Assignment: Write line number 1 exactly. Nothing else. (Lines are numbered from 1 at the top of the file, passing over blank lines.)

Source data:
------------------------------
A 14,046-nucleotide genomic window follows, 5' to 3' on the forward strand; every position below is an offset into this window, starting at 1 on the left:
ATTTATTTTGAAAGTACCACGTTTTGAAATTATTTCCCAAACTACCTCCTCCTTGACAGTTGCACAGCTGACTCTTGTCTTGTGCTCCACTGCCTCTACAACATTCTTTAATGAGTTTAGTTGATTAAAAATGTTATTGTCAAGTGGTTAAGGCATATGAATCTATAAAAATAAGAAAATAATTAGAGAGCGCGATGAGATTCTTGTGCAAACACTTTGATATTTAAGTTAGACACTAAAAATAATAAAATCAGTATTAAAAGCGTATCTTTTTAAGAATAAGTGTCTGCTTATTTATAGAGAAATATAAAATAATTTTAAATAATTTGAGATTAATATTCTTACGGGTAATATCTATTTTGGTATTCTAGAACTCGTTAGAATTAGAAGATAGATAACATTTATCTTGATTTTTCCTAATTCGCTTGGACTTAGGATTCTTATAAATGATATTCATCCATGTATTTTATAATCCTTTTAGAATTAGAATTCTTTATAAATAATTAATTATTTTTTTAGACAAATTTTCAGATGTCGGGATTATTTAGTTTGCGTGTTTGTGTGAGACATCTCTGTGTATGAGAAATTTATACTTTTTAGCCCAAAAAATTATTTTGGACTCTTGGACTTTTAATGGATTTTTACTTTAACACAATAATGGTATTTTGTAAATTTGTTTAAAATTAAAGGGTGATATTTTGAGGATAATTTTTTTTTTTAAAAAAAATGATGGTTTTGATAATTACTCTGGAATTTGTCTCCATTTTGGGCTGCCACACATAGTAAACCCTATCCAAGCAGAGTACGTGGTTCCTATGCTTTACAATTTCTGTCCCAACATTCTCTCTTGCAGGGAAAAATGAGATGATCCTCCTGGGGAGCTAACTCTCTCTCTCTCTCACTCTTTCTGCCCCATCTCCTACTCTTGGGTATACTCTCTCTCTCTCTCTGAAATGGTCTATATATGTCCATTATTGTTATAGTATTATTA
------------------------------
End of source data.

A 14,046-nucleotide genomic window follows, 5' to 3' on the forward strand; every position below is an offset into this window, starting at 1 on the left: